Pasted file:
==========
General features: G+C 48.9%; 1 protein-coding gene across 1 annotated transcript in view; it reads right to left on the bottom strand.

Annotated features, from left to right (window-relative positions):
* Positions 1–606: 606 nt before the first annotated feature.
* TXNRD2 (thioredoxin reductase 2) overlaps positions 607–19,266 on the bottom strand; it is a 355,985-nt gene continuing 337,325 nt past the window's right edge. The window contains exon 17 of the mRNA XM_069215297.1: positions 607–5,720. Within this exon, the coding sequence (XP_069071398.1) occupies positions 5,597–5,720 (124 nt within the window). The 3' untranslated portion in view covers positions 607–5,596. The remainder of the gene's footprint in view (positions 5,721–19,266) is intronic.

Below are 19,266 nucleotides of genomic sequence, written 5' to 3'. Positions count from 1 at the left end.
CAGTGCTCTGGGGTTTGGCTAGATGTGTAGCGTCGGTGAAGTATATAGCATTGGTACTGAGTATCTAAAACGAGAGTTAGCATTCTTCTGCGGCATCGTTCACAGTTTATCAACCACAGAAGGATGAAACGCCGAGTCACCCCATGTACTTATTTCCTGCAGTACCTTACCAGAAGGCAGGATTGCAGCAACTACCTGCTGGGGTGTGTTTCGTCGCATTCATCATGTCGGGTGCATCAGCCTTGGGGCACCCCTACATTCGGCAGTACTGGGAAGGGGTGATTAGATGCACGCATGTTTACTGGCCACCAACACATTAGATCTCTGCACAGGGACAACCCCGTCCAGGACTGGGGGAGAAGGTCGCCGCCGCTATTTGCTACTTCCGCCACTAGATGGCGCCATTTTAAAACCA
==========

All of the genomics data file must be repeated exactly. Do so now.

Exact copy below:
General features: G+C 48.9%; 1 protein-coding gene across 1 annotated transcript in view; it reads right to left on the bottom strand.

Annotated features, from left to right (window-relative positions):
* Positions 1–606: 606 nt before the first annotated feature.
* TXNRD2 (thioredoxin reductase 2) overlaps positions 607–19,266 on the bottom strand; it is a 355,985-nt gene continuing 337,325 nt past the window's right edge. The window contains exon 17 of the mRNA XM_069215297.1: positions 607–5,720. Within this exon, the coding sequence (XP_069071398.1) occupies positions 5,597–5,720 (124 nt within the window). The 3' untranslated portion in view covers positions 607–5,596. The remainder of the gene's footprint in view (positions 5,721–19,266) is intronic.

Below are 19,266 nucleotides of genomic sequence, written 5' to 3'. Positions count from 1 at the left end.
CAGTGCTCTGGGGTTTGGCTAGATGTGTAGCGTCGGTGAAGTATATAGCATTGGTACTGAGTATCTAAAACGAGAGTTAGCATTCTTCTGCGGCATCGTTCACAGTTTATCAACCACAGAAGGATGAAACGCCGAGTCACCCCATGTACTTATTTCCTGCAGTACCTTACCAGAAGGCAGGATTGCAGCAACTACCTGCTGGGGTGTGTTTCGTCGCATTCATCATGTCGGGTGCATCAGCCTTGGGGCACCCCTACATTCGGCAGTACTGGGAAGGGGTGATTAGATGCACGCATGTTTACTGGCCACCAACACATTAGATCTCTGCACAGGGACAACCCCGTCCAGGACTGGGGGAGAAGGTCGCCGCCGCTATTTGCTACTTCCGCCACTAGATGGCGCCATTTTAAAACCA